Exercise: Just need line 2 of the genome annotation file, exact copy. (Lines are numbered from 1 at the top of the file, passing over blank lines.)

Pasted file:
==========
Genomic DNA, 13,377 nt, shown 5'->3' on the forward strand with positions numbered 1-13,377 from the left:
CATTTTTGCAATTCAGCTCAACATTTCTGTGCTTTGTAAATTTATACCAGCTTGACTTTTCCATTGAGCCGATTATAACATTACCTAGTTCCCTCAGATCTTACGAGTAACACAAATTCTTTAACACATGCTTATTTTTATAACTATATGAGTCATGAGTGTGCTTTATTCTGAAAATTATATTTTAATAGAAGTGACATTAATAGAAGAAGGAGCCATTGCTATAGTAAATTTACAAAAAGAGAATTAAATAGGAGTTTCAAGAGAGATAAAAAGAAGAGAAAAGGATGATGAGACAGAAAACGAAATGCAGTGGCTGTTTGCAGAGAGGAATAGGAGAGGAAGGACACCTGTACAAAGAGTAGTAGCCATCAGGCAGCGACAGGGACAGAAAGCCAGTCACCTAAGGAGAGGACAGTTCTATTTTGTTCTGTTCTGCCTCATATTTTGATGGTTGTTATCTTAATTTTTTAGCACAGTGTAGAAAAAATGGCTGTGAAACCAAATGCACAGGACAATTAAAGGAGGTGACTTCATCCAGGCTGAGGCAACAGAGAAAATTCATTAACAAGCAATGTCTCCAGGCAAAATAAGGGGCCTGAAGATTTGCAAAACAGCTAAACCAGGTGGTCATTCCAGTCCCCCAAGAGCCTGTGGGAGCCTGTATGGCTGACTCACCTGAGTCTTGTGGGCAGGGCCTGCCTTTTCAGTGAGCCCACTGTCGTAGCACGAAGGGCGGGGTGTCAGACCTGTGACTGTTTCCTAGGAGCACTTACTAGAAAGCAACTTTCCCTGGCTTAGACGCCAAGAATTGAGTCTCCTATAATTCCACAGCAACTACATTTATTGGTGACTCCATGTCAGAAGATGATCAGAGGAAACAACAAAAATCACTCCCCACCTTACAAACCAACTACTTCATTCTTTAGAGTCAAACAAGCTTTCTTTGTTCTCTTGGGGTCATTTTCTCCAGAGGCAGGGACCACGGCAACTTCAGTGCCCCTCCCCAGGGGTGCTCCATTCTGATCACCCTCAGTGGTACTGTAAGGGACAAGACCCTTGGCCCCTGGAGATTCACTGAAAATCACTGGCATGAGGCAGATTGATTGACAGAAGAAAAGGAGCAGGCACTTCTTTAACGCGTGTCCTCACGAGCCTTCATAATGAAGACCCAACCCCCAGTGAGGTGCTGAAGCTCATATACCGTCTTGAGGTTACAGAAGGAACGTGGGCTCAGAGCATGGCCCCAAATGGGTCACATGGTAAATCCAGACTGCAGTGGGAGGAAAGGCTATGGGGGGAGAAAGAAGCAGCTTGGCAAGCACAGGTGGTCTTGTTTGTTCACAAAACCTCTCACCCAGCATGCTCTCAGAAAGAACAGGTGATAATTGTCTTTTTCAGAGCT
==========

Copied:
CATTTTTGCAATTCAGCTCAACATTTCTGTGCTTTGTAAATTTATACCAGCTTGACTTTTCCATTGAGCCGATTATAACATTACCTAGTTCCCTCAGATCTTACGAGTAACACAAATTCTTTAACACATGCTTATTTTTATAACTATATGAGTCATGAGTGTGCTTTATTCTGAAAATTATATTTTAATAGAAGTGACATTAATAGAAGAAGGAGCCATTGCTATAGTAAATTTACAAAAAGAGAATTAAATAGGAGTTTCAAGAGAGATAAAAAGAAGAGAAAAGGATGATGAGACAGAAAACGAAATGCAGTGGCTGTTTGCAGAGAGGAATAGGAGAGGAAGGACACCTGTACAAAGAGTAGTAGCCATCAGGCAGCGACAGGGACAGAAAGCCAGTCACCTAAGGAGAGGACAGTTCTATTTTGTTCTGTTCTGCCTCATATTTTGATGGTTGTTATCTTAATTTTTTAGCACAGTGTAGAAAAAATGGCTGTGAAACCAAATGCACAGGACAATTAAAGGAGGTGACTTCATCCAGGCTGAGGCAACAGAGAAAATTCATTAACAAGCAATGTCTCCAGGCAAAATAAGGGGCCTGAAGATTTGCAAAACAGCTAAACCAGGTGGTCATTCCAGTCCCCCAAGAGCCTGTGGGAGCCTGTATGGCTGACTCACCTGAGTCTTGTGGGCAGGGCCTGCCTTTTCAGTGAGCCCACTGTCGTAGCACGAAGGGCGGGGTGTCAGACCTGTGACTGTTTCCTAGGAGCACTTACTAGAAAGCAACTTTCCCTGGCTTAGACGCCAAGAATTGAGTCTCCTATAATTCCACAGCAACTACATTTATTGGTGACTCCATGTCAGAAGATGATCAGAGGAAACAACAAAAATCACTCCCCACCTTACAAACCAACTACTTCATTCTTTAGAGTCAAACAAGCTTTCTTTGTTCTCTTGGGGTCATTTTCTCCAGAGGCAGGGACCACGGCAACTTCAGTGCCCCTCCCCAGGGGTGCTCCATTCTGATCACCCTCAGTGGTACTGTAAGGGACAAGACCCTTGGCCCCTGGAGATTCACTGAAAATCACTGGCATGAGGCAGATTGATTGACAGAAGAAAAGGAGCAGGCACTTCTTTAACGCGTGTCCTCACGAGCCTTCATAATGAAGACCCAACCCCCAGTGAGGTGCTGAAGCTCATATACCGTCTTGAGGTTACAGAAGGAACGTGGGCTCAGAGCATGGCCCCAAATGGGTCACATGGTAAATCCAGACTGCAGTGGGAGGAAAGGCTATGGGGGGAGAAAGAAGCAGCTTGGCAAGCACAGGTGGTCTTGTTTGTTCACAAAACCTCTCACCCAGCATGCTCTCAGAAAGAACAGGTGATAATTGTCTTTTTCAGAGCT